Sometimes I have material left over when I edit Comments down to fit the available space. This page presents notes that landed on the clipping room floor. Some may be useful to you. While I avoid technical language in the Comments (or explain special terms), Clippings may have unexplained jargon from time to time.
A hypertext Glossary of Terms is integrated with Clippings. Simply click on any highlighted word in the text and a pop-up window will appear with a definition. Bibliographic references are also integrated in the same way.
Verse 2: “Put your hand under my thigh”: See also v. 9. An old form of oath-taking. A modern agreement includes penalties for failing to keep it. For example, if I fail to make regular car payments, the bank may repossess my car. The ancient equivalent was one or more curses. In 46:26 and Exodus 1:5, sons are said to come from a father’s “thigh” (although the NRSV does not so translate the Hebrew), so “thigh” is the male genital organ. Children were seen as being a gift from God. If Abraham’s servant fails to keep the pact, he will be cursed with childlessness, and thus separated (to a degree) from God. [NJBC]
Verse 3: “swear by ... the God of heaven and earth”: The Hebrew is the God of heaven and the God of earth. Thus there are two witnesses, as required for an ancient covenant. [NJBC]
Verse 7: “who took me from my father’s house and from the land of my birth”: 12:1 says: “ Now the LORD said to Abram, "Go from your country and your kindred and your father's house to the land that I will show you.” [NJBC]
Verse 10: “camels”: It appears that the story changed to reflect a later form of transportation, for it seems that Israel first encountered camels in the Midianite raids of about 1200-1000 BC. [NJBC]
Verse 10: “Aram-naharaim”: Literally Aram of the Two Rivers, namely the Tigris and Euphrates. Aram was at the head-waters of these rivers, in north-west Mesopotamia. It is also called Haran and Paddam-aram. [FoxMoses]
Verse 12: “steadfast love”: The Hebrew word, hesed, signifies loyalty arising from a relationship between a strong person and a weaker, where the stronger shows the weaker favour or helps him or her. When applied to God’s relationship with humans, it involves benevolent action, loyalty in deeds, and gracious (loving) favour. [NOAB]
Verse 15: Rebekah’s ancestry is given more clearly in 22:20-23: Nahor is Abraham’s brother; Bethuel is Nahor’s son; Rebekah is Bethuel’s daughter. [NOAB] But 29:5, a verse also attributed to this tradition, says that Laban is Nahor’s son. This would make Rebekah and Isaac cousins. [JBC] The former relationship is more likely: Abraham was childless until his old age, so a generation was skipped.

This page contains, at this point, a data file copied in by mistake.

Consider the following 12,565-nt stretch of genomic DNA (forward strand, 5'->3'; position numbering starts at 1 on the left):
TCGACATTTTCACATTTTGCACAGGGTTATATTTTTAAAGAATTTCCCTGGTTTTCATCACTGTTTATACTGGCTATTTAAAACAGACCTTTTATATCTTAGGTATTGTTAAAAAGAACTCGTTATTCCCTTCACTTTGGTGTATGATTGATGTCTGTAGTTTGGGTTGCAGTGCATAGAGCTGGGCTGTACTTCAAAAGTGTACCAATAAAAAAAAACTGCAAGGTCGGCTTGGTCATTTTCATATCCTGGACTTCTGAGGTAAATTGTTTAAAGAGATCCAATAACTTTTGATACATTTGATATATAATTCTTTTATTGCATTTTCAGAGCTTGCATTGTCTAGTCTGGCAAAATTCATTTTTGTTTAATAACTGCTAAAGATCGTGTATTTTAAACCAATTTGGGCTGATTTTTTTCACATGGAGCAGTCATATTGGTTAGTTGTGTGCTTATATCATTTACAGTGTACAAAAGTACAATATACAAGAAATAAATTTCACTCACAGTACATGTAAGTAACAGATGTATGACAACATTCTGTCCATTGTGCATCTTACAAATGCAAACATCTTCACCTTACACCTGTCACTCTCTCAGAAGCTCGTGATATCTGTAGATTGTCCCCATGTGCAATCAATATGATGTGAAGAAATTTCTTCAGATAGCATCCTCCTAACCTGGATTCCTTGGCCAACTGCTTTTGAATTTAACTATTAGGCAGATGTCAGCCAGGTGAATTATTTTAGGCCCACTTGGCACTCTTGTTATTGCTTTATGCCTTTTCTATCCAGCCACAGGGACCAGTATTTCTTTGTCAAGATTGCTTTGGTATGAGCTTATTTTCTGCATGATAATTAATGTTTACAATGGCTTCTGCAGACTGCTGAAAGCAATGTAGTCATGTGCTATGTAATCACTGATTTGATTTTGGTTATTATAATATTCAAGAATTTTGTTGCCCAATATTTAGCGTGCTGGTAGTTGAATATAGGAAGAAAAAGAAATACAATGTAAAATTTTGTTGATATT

Verses 34-49: The head servant diplomatically omits Abraham’s insistence that Isaac not return to Haran. [FoxMoses]
Verse 41: “oath”: Literally oath-curse. Written from the servant’s viewpoint. [FoxMoses]
Verse 49: “so that I may turn either to the right hand or to the left”: If Laban (and Bethuel) do not wish to enter into a covenant with Abraham, the head servant will be free from his oath. [NJBC]
Verse 50: “Laban and Bethuel answered”: NJBC says that “and Bethuel” is generally considered by scholars to be a later addition to the text (either due to editing or errant copying) because Rebekah’s brother Laban is the one who gives consent. The legal arrangements are in accord with Hurrian practice, as found in documents from the 1400s BC found at Nuzi (now in northeastern Iraq). Note also “her mother’s household” in v. 28; if Bethuel is alive, one would expect her father’s household.
Comments: It seems that the family worships Abraham’s God (v. 50), although they also have household gods:
Verse 55: “Let the girl remain with us a while ...”: Scholars offer two other translations: a few days, perhaps ten and a year or ten months. Delaying tactics are also found in stories about Laban: see 29:27 (his delay in giving Jacob the hand of Rachel in marriage); 30:25-28 (Laban delays Jacob’s return home after Joseph is born) and 31:26-30. [NJBC]
Verse 59: “her nurse”: Genesis never tells us of the death of Rebekah, but when Isaac dies, so does the nurse. Perhaps Rebekah dies at the same time. [FoxMoses]
Verse 62: “Beer-lahai-roi”: 16:14 tells us how this place acquired its name and it is “between Kadesh and Bered”, in the southern Negev desert. There Sarai identifies “the angel” with God. [NJBC] [FoxMoses]
Verse 65: “my master”: Abraham’s death is recorded in 25:8.